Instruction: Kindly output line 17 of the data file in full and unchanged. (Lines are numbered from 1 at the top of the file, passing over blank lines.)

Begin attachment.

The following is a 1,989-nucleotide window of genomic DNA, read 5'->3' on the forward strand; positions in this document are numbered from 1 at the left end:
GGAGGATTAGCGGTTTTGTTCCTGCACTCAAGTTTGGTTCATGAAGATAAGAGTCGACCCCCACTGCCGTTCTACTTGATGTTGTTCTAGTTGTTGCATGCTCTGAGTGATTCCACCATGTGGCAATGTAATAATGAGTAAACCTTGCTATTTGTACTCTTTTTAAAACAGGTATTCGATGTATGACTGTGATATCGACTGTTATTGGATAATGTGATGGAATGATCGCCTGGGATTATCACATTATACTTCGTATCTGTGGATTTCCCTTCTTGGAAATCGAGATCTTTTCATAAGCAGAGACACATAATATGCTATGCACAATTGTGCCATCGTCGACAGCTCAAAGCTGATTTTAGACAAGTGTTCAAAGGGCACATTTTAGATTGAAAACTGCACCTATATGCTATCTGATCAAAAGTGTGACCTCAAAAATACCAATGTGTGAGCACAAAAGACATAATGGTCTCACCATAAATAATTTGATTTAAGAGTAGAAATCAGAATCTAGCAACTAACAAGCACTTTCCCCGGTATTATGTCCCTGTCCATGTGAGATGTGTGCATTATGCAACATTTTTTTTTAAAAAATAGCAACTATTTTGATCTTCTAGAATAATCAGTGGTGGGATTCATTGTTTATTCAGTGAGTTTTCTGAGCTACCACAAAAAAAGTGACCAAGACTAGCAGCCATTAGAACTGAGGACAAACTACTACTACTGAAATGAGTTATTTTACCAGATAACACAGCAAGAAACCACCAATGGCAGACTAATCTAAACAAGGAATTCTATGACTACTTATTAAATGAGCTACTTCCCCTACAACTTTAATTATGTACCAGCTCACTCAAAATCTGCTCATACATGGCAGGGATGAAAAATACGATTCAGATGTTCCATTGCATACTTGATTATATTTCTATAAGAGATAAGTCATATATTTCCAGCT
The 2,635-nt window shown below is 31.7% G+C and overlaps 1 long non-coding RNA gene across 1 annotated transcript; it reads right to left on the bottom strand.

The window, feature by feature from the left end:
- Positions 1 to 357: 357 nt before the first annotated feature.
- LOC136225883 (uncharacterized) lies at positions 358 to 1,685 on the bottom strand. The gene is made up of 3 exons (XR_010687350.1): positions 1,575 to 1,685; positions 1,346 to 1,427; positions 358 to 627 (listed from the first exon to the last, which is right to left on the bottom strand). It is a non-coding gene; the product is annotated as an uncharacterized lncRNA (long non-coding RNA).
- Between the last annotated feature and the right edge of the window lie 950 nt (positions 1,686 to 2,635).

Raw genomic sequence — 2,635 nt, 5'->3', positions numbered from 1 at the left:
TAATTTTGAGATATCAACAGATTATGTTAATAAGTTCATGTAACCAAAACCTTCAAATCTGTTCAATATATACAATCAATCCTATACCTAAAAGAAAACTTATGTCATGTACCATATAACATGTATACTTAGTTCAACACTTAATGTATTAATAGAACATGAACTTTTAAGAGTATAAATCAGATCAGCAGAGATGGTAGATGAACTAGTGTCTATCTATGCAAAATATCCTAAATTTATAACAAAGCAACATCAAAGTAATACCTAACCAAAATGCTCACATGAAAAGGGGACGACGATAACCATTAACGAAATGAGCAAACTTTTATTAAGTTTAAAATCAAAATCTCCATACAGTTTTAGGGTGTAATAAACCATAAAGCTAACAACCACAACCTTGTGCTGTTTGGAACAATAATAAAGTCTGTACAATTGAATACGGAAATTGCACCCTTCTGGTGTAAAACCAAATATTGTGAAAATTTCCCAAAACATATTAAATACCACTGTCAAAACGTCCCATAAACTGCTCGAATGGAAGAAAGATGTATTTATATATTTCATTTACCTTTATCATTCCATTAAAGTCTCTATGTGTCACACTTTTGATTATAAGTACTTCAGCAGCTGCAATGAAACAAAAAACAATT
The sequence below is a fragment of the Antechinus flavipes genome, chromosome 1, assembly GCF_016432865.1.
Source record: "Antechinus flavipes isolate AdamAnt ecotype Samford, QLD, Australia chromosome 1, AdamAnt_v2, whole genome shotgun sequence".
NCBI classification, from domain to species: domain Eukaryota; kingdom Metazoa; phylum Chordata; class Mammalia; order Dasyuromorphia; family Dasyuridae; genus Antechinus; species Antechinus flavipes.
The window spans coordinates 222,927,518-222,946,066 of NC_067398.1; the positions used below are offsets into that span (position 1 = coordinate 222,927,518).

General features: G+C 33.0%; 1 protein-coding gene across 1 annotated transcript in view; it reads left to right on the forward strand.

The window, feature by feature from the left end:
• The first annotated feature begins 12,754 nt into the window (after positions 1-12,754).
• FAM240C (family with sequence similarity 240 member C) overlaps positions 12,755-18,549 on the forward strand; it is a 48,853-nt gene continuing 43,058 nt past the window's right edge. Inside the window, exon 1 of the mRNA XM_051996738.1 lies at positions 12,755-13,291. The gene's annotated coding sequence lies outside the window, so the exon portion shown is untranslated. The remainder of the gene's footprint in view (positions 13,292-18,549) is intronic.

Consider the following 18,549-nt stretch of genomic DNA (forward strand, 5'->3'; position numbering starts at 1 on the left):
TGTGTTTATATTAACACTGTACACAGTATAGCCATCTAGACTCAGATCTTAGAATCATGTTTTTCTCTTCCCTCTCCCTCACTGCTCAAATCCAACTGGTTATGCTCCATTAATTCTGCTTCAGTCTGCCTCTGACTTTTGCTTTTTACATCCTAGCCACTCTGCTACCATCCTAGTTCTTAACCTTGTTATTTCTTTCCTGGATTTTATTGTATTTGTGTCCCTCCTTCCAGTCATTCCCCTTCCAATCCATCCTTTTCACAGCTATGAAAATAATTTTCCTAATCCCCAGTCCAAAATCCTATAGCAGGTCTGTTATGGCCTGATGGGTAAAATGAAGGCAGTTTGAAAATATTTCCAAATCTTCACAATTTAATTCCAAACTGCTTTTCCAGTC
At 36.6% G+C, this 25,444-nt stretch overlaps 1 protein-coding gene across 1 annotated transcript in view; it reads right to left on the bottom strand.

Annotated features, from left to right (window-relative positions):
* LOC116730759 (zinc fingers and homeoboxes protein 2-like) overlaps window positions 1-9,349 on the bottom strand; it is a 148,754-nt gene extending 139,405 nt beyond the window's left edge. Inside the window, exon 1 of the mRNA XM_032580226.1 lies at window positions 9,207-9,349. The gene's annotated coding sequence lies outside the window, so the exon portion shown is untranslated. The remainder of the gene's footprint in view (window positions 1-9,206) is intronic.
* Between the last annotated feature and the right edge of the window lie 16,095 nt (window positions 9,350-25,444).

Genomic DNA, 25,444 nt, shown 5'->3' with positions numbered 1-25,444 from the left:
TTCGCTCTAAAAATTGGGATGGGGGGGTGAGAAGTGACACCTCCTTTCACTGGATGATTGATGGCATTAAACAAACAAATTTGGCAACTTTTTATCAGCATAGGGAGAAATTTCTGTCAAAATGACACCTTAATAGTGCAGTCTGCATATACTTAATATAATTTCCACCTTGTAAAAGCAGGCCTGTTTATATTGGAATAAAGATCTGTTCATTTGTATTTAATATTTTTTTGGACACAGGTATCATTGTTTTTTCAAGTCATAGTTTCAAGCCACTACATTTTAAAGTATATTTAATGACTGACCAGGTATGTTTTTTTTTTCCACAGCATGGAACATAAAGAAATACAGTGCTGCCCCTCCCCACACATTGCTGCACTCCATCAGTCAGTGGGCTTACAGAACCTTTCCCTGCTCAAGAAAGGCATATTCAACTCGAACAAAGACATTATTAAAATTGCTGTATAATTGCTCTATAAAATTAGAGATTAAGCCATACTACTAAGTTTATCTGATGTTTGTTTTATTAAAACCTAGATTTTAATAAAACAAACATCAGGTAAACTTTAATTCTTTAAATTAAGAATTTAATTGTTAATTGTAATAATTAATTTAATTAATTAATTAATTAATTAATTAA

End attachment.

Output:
• FAM240C (family with sequence similarity 240 member C) overlaps positions 12,755-18,549 on the forward strand; it is a 48,853-nt gene continuing 43,058 nt past the window's right edge. Inside the window, exon 1 of the mRNA XM_051996738.1 lies at positions 12,755-13,291. The gene's annotated coding sequence lies outside the window, so the exon portion shown is untranslated. The remainder of the gene's footprint in view (positions 13,292-18,549) is intronic.